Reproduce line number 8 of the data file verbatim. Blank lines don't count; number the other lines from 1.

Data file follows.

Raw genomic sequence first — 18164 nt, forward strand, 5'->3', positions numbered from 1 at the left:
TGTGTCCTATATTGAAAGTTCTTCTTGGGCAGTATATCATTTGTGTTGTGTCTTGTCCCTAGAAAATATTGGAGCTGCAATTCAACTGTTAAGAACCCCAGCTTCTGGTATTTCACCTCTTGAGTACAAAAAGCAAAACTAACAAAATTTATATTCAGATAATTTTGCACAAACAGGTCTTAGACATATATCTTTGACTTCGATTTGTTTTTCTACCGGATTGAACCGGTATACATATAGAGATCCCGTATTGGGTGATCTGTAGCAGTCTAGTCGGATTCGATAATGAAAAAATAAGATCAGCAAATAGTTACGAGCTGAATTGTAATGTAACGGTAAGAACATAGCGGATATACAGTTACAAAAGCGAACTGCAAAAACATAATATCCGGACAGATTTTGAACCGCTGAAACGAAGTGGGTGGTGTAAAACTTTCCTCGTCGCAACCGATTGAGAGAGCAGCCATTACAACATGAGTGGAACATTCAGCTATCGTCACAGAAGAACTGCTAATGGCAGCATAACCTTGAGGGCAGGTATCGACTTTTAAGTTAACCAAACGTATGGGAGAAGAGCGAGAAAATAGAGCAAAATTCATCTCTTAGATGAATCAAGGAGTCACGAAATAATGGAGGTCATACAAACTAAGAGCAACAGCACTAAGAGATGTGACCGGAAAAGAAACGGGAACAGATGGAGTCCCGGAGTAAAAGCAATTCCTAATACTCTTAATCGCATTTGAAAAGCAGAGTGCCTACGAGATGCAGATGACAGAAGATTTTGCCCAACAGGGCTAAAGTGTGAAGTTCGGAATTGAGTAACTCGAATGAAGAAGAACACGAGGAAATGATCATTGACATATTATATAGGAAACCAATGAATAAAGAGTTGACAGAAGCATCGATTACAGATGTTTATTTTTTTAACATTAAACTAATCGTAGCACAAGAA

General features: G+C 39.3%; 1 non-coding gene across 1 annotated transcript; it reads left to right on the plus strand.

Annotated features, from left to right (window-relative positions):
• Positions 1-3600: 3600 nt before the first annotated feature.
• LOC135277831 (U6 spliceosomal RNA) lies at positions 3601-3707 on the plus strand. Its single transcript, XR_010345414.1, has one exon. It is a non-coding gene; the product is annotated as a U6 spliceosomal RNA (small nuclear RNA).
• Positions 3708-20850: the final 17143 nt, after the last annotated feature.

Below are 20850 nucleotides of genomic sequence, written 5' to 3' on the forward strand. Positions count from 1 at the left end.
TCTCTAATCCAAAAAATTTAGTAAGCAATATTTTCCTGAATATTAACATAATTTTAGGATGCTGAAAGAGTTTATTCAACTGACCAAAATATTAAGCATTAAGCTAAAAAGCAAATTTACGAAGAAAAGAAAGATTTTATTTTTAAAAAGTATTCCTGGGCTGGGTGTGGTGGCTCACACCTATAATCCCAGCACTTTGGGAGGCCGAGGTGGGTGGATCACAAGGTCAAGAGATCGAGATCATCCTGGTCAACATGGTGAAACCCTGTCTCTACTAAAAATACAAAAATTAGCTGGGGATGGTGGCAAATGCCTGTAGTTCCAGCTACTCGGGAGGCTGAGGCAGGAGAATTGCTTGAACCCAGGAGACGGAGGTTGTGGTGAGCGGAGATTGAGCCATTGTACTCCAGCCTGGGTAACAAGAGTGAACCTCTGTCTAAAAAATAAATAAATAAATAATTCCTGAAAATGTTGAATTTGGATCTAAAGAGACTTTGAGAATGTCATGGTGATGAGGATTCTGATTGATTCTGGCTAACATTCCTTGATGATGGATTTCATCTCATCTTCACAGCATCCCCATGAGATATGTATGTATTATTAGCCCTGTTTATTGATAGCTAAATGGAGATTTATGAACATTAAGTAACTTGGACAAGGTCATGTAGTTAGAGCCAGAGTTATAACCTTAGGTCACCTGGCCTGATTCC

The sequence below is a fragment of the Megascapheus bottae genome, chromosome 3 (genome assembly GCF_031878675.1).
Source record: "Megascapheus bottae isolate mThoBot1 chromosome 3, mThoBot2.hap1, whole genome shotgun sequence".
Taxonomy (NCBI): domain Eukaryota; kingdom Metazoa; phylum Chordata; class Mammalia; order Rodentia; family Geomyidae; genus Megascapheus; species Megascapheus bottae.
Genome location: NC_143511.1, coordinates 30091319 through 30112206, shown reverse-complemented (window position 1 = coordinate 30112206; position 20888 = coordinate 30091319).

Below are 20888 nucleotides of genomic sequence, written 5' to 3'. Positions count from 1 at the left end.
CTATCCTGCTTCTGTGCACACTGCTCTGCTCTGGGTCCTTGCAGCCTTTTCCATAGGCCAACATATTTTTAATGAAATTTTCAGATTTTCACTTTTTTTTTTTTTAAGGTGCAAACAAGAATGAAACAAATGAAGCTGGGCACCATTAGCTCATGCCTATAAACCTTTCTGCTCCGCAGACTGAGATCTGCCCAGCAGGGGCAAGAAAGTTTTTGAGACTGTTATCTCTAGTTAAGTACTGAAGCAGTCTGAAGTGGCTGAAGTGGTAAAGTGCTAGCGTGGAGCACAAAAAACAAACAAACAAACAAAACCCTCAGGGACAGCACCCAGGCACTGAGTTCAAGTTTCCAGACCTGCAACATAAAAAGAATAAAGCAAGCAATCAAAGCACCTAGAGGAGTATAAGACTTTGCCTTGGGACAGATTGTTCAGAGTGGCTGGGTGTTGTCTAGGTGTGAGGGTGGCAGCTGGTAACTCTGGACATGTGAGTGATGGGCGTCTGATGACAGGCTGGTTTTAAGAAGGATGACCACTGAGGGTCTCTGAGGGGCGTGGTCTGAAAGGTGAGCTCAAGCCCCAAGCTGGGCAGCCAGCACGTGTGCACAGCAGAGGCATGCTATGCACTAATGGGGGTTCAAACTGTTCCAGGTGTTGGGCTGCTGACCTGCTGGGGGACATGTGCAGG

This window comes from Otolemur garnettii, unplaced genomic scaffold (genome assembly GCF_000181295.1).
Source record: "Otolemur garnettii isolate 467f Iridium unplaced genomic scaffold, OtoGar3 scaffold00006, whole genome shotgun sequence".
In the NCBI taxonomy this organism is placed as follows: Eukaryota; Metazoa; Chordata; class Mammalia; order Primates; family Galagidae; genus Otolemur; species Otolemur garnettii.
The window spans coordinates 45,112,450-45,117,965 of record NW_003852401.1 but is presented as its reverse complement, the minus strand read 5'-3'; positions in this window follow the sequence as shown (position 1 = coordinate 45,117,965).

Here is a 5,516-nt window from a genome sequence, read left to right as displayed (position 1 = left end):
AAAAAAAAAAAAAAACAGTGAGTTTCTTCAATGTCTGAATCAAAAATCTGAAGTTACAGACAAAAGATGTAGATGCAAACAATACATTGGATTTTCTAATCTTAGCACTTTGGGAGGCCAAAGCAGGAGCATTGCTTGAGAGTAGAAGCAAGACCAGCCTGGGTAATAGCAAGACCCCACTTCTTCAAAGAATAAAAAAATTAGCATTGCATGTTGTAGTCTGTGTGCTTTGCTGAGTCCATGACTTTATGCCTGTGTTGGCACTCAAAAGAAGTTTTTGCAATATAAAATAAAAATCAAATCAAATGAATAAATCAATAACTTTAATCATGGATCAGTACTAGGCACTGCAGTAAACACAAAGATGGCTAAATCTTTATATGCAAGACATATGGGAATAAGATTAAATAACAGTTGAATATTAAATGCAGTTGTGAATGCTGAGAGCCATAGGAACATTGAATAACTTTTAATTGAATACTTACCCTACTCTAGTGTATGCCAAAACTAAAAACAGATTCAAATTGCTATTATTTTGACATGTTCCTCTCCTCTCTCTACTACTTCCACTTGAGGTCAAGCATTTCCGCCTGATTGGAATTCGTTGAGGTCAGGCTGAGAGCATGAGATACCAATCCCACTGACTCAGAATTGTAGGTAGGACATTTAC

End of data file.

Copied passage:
Below are 20850 nucleotides of genomic sequence, written 5' to 3' on the forward strand. Positions count from 1 at the left end.